Patterns of Friendship Among Girls with and Without Attention-Deficit/Hyperactivity Disorder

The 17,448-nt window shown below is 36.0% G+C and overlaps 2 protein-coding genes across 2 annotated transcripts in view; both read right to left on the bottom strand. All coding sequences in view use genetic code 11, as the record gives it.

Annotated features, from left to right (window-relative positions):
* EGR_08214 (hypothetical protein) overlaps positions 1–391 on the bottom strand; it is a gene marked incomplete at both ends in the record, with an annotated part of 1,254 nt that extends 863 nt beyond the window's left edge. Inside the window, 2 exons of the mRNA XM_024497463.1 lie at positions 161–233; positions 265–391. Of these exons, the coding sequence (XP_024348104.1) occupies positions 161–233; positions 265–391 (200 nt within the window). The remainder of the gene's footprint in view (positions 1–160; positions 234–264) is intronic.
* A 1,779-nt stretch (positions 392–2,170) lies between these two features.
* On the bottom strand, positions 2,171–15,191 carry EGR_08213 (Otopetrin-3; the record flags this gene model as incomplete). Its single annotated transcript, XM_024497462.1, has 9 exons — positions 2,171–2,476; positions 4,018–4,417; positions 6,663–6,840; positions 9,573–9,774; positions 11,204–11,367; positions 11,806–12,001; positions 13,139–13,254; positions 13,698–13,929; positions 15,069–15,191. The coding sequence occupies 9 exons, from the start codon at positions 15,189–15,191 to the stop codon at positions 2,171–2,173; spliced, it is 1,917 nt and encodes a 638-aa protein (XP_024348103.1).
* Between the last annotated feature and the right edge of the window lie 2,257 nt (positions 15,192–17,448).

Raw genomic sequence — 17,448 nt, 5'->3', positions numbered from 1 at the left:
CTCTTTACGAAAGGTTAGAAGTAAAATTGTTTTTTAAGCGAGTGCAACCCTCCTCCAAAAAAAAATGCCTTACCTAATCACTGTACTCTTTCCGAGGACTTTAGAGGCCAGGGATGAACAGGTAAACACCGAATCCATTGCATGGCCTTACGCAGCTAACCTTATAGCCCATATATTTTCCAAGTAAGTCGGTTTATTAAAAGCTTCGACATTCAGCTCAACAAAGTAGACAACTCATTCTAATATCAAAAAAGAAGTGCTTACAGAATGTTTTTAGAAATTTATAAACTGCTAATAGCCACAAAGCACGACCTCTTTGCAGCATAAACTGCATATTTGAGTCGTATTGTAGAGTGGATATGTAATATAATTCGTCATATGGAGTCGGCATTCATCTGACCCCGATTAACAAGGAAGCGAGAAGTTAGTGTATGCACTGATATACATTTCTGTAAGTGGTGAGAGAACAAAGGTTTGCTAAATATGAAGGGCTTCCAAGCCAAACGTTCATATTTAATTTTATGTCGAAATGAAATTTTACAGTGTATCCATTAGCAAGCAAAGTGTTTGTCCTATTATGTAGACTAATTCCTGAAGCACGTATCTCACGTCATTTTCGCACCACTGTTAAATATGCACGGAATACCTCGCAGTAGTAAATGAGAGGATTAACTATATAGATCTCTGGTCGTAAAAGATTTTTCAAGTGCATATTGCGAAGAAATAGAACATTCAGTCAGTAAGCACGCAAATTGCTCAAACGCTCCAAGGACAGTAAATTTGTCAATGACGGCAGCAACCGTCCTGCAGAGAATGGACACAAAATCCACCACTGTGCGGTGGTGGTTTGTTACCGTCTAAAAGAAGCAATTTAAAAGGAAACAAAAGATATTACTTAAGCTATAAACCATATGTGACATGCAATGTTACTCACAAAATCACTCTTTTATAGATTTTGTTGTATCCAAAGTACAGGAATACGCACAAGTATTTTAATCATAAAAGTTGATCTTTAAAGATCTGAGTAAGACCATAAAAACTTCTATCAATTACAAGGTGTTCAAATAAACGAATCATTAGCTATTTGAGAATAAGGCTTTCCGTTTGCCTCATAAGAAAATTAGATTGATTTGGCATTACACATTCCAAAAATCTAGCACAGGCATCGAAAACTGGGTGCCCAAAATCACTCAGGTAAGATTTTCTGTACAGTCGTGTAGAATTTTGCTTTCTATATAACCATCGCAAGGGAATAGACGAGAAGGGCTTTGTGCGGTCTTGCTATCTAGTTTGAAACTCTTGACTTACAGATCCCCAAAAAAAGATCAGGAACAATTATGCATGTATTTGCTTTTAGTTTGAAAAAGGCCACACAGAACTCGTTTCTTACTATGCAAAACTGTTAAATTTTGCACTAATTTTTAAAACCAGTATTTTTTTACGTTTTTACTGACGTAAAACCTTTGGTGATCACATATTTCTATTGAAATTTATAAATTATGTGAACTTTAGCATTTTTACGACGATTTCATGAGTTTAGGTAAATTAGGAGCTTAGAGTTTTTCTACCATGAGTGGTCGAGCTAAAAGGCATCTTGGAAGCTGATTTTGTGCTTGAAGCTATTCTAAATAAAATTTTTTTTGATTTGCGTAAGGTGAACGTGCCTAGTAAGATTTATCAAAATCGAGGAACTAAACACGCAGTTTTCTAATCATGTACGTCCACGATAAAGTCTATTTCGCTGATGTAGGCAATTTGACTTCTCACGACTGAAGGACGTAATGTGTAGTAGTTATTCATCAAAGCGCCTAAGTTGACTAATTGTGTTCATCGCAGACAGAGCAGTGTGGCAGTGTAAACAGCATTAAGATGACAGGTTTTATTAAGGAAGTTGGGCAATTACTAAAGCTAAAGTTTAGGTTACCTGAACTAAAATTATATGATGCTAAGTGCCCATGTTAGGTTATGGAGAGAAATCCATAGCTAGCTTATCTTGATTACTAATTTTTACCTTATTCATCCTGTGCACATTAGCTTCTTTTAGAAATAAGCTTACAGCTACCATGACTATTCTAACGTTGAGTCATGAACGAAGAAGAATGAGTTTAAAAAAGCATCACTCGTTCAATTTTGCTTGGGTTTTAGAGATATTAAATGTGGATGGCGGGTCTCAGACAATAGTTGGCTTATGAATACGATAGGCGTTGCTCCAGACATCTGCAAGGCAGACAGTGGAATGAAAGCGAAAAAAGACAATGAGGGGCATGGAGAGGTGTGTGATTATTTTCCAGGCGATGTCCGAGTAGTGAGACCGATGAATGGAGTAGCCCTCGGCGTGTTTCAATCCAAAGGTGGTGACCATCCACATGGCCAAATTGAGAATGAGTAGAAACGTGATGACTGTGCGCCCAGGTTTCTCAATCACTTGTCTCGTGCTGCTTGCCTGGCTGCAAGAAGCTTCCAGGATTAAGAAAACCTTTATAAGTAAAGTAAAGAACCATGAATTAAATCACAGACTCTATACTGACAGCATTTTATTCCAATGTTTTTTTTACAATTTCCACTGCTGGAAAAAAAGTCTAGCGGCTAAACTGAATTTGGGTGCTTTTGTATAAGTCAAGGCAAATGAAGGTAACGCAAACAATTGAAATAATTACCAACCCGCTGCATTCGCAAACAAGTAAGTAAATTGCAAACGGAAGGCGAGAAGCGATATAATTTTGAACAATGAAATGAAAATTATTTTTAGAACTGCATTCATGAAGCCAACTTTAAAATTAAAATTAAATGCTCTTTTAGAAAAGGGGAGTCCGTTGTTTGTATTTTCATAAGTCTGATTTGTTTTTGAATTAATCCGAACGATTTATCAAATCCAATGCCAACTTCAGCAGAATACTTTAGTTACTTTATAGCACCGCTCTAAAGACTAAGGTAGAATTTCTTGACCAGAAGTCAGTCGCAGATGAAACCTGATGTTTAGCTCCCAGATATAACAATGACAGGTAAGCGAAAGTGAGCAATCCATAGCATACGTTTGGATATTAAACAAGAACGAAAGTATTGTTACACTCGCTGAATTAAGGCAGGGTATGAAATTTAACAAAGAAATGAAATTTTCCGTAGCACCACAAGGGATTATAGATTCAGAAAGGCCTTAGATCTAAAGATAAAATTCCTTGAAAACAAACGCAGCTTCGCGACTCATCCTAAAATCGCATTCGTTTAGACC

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Examined patterns of friendship participation, stability, and quality among previously unfamiliar, ethnically diverse girls with attention-deficit/hyperactivity disorder (ADHD; n = 140) and comparison (n = 88) girls, aged 6–12 years, who attended 5-week naturalistic summer camps. Each girl completed sociometric nominations during Weeks 1, 3, and 5 of the camps; friendships were indexed by examining patterns of reciprocal nominations. At each assessment point, girls with ADHD had fewer mutual friends and were more likely to have no friends. Girls with Combined-type ADHD exhibited difficulties maintaining friendships from the beginning to middle of camp, whereas girls with Inattentive-type ADHD demonstrated poor friendship stability from the middle to end of camp. In general, girls with ADHD had higher levels of negative relationship features—including conflict and relational aggression—than did comparison girls, but levels of positive relationship features did not differ across subgroups. Friendship status predicted positive and negative peer regard, controlling for Verbal IQ and diagnostic status. Overall, although girls with ADHD were able to make friends to some extent, they differed from comparison girls in terms of the likelihood of doing so, the ability to maintain the friendships that they did form, and the levels of negative features found in their friendships.
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